Forum for Science, Industry and Business

Sponsored by:     3M 
Search our Site:

 

Fatty diet does not increase risk of skin cancer

30.05.2006


Eating fatty food does not appear to increase the risk of skin cancer. A study published today in the open access international journal BMC Cancer contradicts previous research that showed a link between high fat intake and certain types of skin cancer. The results of this latest study suggest that high fat intake might even play a protective role in the development of non-melanoma skin cancer.



Robert Granger and colleagues from the Menzies Research Institute in Hobart, Australia and colleagues from Murdoch Children’s Research Institute in Melbourne studied 652 people who had been diagnosed with skin melanoma – the aggressive skin cancer that spreads to other tissues – or non-melanoma skin cancers – skin cancers that are less likely to spread to other tissues - between 1998 and 1999. They compared these patients with 471 individuals who did not have skin cancer. Both patients and control subjects were asked to fill in a questionnaire about their fat intake, history of sun exposure and other factors of interest. The data was analysed at that point, showing that the control subjects reported marginally higher levels of fat consumption. All subjects were subsequently followed for about 5 years to see if they developed any non-melanoma skin cancers.

Granger and colleagues found no evidence that high fat intake increases the risk of developing melanoma and non-melanoma skin cancers. Patients who had previously been diagnosed with a skin cancer other than melanoma even had a lower risk of getting a further non-melanoma skin cancer if they reported consuming more fat. Statistical analyses reveal a lowered risk of non-melanoma skin cancer in people who consumed the most fat.


This contradicts previous studies that suggested that high fat intake may enhance the cancer-promoting effects of ultraviolet radiation – the main cause of skin cancer.

Juliette Savin | alfa
Further information:
http://www.biomedcentral.com

More articles from Health and Medicine:

nachricht Spanish scientists create a 3-D bioprinter to print human skin
24.01.2017 | Carlos III University of Madrid

nachricht Tracking movement of immune cells identifies key first steps in inflammatory arthritis
23.01.2017 | Massachusetts General Hospital

All articles from Health and Medicine >>>

The most recent press releases about innovation >>>

Die letzten 5 Focus-News des innovations-reports im Überblick:

Im Focus: Scientists spin artificial silk from whey protein

X-ray study throws light on key process for production

A Swedish-German team of researchers has cleared up a key process for the artificial production of silk. With the help of the intense X-rays from DESY's...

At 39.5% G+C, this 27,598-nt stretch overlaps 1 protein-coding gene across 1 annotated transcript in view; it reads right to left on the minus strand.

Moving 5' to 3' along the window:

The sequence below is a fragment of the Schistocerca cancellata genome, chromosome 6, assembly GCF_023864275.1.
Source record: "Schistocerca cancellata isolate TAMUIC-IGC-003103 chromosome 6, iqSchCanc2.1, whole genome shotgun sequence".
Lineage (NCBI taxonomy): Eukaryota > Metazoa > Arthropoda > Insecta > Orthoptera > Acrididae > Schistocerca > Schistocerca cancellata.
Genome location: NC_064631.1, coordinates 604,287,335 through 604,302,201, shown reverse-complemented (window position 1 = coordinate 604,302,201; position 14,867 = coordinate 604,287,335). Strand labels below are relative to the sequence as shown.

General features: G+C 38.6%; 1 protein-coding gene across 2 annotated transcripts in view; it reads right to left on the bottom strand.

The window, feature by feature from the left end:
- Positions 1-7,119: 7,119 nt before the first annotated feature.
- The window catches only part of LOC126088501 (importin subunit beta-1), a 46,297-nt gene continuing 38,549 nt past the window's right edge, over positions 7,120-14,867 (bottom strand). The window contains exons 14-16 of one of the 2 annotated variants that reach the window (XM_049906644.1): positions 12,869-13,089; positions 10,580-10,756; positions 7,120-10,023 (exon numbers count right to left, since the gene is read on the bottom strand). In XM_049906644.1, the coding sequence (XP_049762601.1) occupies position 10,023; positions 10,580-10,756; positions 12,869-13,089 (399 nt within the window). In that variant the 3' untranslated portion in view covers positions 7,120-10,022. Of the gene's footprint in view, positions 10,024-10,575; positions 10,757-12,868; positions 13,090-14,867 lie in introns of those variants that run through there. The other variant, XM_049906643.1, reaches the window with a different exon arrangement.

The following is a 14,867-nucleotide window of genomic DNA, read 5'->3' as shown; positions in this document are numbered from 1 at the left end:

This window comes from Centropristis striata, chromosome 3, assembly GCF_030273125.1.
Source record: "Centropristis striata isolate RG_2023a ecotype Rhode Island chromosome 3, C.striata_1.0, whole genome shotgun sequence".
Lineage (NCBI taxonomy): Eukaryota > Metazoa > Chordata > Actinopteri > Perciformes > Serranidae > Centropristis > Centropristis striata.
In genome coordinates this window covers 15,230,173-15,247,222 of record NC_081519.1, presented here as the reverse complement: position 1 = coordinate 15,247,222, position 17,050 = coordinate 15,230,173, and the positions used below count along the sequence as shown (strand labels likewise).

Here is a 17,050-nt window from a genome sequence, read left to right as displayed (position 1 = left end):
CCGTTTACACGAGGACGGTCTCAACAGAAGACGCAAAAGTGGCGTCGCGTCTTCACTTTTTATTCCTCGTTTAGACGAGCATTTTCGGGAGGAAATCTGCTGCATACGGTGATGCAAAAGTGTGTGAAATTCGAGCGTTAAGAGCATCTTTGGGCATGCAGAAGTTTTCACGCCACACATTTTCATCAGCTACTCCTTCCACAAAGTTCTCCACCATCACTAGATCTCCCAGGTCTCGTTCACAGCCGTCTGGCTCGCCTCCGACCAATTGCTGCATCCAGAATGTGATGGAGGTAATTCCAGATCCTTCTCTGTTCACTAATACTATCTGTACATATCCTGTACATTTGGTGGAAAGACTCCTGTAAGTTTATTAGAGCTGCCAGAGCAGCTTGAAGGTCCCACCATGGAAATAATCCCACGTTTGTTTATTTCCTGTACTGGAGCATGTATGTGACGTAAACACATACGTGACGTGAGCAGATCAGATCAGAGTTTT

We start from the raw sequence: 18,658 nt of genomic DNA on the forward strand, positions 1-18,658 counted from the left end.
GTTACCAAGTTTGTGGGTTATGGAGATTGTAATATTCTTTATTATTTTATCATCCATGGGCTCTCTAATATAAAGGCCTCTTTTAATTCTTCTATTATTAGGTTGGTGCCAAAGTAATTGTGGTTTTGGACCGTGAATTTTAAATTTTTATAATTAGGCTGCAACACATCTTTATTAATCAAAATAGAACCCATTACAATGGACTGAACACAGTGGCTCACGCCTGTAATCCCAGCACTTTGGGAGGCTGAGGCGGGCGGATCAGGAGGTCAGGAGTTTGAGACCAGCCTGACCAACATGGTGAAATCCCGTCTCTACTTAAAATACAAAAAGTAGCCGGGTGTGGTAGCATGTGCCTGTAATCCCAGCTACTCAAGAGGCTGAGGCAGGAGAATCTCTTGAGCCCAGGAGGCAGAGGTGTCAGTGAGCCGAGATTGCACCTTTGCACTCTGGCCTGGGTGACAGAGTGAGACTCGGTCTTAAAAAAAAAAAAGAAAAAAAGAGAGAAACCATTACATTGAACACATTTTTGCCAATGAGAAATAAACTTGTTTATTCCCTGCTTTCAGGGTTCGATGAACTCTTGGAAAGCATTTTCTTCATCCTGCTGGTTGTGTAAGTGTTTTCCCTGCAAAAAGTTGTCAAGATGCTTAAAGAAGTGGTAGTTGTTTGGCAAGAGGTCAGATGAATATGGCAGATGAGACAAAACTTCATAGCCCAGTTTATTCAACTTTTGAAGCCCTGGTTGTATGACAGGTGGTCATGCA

Im Focus: Quantum optical sensor for the first time tested in space – with a laser system from Berlin

For the first time ever, a cloud of ultra-cold atoms has been successfully created in space on board of a sounding rocket. The MAIUS mission demonstrates that quantum optical sensors can be operated even in harsh environments like space – a prerequi-site for finding answers to the most challenging questions of fundamental physics and an important innovation driver for everyday applications.

According to Albert Einstein's Equivalence Principle, all bodies are accelerated at the same rate by the Earth's gravity, regardless of their properties. This...

Im Focus: Traffic jam in empty space

New success for Konstanz physicists in studying the quantum vacuum

An important step towards a completely new experimental access to quantum physics has been made at University of Konstanz. The team of scientists headed by...

Im Focus: How gut bacteria can make us ill

HZI researchers decipher infection mechanisms of Yersinia and immune responses of the host

Yersiniae cause severe intestinal infections. Studies using Yersinia pseudotuberculosis as a model organism aim to elucidate the infection mechanisms of these...

Im Focus: Interfacial Superconductivity: Magnetic and superconducting order revealed simultaneously

Researchers from the University of Hamburg in Germany, in collaboration with colleagues from the University of Aarhus in Denmark, have synthesized a new superconducting material by growing a few layers of an antiferromagnetic transition-metal chalcogenide on a bismuth-based topological insulator, both being non-superconducting materials.

While superconductivity and magnetism are generally believed to be mutually exclusive, surprisingly, in this new material, superconducting correlations...

All Focus news of the innovation-report >>>

Anzeige

Anzeige

Event News

Sustainable Water use in Agriculture in Eastern Europe and Central Asia

19.01.2017 | Event News

12V, 48V, high-voltage – trends in E/E automotive architecture

10.01.2017 | Event News

2nd Conference on Non-Textual Information on 10 and 11 May 2017 in Hannover

09.01.2017 | Event News

 
Latest News

Breaking the optical bandwidth record of stable pulsed lasers

24.01.2017 | Physics and Astronomy

Choreographing the microRNA-target dance

24.01.2017 | Life Sciences

Spanish scientists create a 3-D bioprinter to print human skin

24.01.2017 | Health and Medicine

VideoLinks
B2B-VideoLinks
More VideoLinks >>>